Do you want to write a book, but hesitate? You need writing goals, and they revolve around a single word.
Several weeks ago a writer contacted me who confided: “I’ve tried to write. But after I write a couple of chapters of a book, I give up. Please don’t ask me to set set writing goals. Clearly they don’t work for me.”
Perhaps you’re like this writer. You start more books than you finish. You feel that writing goals don’t work for you.
Here’s a secret. You need to set two kinds of goals.
Writing goals: set process goals, as well as achievement goals
You need both process goals as well as achievement goals.
Process goals involve what you do, daily, or weekly.
Achievement goals (sometimes termed “outcome” goals) are what you hope to achieve via your process goals.
An example: you want to write a bestselling book.
Your process goal: I will write every day.
Achievement goal: I will write a bestselling book by January 1, 2021.
Process goals are under your control. If you set a goal to write every day, you either do (succeed), or you don’t (fail.)
Unfortunately, achievement goals usually aren’t under your control. You set achievement goals, realizing that events may derail you. Then you’ll rely on process goals to get you back on track.
The one word that will help you to achieve your writing goals
So, what’s the single word that helps you to achieve your writing goals? Here it is: write. You might add to that: without expectation.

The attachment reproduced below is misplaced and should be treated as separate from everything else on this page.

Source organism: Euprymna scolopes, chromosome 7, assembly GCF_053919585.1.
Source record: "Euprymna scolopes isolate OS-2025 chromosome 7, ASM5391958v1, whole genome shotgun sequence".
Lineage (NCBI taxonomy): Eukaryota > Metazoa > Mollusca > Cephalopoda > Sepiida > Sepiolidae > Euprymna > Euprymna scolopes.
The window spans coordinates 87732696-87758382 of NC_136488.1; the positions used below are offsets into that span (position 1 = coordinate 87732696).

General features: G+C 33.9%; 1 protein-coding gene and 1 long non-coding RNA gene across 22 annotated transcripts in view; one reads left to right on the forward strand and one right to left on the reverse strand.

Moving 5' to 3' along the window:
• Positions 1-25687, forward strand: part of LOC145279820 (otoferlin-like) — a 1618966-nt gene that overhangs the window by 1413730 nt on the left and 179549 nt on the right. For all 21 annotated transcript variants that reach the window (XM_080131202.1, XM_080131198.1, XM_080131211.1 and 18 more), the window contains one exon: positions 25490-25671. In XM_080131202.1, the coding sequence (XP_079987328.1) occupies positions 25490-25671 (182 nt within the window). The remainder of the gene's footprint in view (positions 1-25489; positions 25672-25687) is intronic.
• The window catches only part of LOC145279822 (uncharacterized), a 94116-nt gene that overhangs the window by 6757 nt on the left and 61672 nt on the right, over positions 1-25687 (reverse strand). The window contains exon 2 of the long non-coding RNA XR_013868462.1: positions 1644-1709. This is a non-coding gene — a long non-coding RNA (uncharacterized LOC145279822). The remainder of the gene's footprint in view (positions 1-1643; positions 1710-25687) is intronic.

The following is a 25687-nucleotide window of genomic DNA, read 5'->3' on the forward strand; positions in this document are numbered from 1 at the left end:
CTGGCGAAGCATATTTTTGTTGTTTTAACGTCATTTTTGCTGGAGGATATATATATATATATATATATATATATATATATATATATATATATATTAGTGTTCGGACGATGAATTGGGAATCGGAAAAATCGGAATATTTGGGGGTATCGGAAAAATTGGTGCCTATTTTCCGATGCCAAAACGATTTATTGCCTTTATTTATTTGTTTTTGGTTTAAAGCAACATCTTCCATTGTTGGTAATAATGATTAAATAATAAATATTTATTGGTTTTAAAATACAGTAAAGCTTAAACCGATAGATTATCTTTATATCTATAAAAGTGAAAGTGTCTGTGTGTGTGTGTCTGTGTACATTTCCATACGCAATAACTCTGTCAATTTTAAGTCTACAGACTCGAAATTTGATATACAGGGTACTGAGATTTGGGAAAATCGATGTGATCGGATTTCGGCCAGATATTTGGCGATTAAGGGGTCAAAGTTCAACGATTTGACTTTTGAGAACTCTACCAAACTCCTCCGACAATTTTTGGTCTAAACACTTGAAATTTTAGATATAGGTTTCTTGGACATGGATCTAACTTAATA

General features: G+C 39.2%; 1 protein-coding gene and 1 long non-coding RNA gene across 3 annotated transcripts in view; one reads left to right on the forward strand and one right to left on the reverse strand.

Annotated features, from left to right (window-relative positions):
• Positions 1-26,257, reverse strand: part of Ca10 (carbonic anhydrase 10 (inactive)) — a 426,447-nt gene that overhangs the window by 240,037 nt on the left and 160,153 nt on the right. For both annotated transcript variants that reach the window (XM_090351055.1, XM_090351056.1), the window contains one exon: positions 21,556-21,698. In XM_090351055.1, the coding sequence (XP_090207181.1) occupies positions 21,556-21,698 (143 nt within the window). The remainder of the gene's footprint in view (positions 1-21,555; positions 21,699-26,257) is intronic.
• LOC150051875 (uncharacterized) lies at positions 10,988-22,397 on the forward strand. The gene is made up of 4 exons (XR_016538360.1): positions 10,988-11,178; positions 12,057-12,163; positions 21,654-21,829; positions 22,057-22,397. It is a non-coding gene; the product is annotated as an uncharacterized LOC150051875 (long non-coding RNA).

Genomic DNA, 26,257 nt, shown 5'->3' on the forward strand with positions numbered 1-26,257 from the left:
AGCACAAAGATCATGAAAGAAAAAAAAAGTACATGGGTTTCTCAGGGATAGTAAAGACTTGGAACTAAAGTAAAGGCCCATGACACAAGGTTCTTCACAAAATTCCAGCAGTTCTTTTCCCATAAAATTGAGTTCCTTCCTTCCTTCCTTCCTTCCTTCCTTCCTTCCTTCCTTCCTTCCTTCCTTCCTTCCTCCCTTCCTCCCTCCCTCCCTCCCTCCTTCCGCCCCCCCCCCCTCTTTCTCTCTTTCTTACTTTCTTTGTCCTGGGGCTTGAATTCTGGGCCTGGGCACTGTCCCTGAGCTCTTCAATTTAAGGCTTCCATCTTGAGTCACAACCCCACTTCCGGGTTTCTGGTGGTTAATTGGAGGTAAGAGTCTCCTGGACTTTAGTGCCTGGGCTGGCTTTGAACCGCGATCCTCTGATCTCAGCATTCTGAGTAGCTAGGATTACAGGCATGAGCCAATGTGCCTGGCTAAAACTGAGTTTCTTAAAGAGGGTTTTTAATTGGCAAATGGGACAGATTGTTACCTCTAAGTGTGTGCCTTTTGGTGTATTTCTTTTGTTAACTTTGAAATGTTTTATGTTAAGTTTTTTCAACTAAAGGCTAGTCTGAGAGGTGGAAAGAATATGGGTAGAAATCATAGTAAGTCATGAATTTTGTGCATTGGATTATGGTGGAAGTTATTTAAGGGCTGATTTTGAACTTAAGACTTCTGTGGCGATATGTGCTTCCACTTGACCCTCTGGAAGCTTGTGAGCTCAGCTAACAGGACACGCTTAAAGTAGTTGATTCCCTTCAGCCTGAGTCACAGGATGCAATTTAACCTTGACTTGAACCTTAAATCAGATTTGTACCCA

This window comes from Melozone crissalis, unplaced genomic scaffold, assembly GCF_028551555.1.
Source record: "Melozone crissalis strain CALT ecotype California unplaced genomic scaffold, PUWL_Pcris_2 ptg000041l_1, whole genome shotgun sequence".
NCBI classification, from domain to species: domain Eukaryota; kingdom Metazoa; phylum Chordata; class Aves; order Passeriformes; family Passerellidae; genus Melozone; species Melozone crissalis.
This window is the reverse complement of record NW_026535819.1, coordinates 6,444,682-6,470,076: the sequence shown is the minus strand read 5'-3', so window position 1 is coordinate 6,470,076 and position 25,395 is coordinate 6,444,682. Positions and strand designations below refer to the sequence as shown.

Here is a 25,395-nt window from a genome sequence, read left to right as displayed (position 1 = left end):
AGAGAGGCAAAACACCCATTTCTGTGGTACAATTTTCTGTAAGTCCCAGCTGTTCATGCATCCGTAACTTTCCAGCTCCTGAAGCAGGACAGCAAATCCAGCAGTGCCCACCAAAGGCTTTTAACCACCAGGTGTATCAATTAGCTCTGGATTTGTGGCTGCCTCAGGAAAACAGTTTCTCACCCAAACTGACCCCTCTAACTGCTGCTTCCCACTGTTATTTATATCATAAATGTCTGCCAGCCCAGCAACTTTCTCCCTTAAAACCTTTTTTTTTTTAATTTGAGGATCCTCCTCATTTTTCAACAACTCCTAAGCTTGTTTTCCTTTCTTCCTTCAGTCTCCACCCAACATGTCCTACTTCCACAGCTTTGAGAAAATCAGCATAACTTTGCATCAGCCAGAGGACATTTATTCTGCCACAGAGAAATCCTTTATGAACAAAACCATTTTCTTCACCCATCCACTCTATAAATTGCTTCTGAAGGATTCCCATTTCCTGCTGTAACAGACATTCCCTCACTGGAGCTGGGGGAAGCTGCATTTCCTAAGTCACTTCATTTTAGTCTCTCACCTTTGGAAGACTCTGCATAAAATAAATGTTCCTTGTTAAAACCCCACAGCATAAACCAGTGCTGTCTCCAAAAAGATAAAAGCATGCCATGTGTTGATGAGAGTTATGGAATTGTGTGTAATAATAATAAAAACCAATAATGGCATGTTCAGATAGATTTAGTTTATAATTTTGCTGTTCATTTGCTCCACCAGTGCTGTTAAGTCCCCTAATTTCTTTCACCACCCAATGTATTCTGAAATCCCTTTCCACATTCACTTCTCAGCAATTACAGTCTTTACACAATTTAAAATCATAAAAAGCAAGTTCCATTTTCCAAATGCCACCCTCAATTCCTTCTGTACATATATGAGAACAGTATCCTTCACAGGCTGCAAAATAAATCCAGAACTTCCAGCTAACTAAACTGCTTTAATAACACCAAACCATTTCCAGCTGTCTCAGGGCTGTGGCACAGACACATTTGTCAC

Consider that writing is writing. It’s not:
- Doing research;
- Worrying about your plot;
- Joining writers’ groups to talk about writing;
- Going to writers’ conferences…
Only writing is writing, and you can’t achieve your writing goals without it. “Thinking” won’t help either, unless you write down your thoughts.
Overthinking: the biggest pitfall standing between you and your writing goals
All my writing students over-think writing. I do too. That’s why I keep my DDT acronym (Do, Don’t Think) on sticky notes where I can see them.
Write. Here’s why. From Beginning Writer: 2 Strategies To Remove All Your Roadblocks:
Writing is thinking. Ideas won’t come to you in words. They come as insights, impulses, or compulsions. Often they’ll arrive as images (if you’re writing fiction.)
Write down the words which arise from those insights and images.
Then hey presto — you’re thinking. And writing:-)
Achieve your dreams: start writing
You can’t achieve your writing goals without writing. Try to get into the habit of thinking with a pen in your hand, or at the keyboard. You’ll discover that when you do, you become more confident, and your concerns about writing fade away.
Please don’t equate “writing” only with working on a current project.
I love this Flannery O’Connor quote:
“I write because I don’t know what I think until I read what I say.”
Writing helps you to solve your problems and make decisions. So write your thoughts. Questions? Write them down. Consider your goals, and write about them. Keep a journal or a bullet journal.
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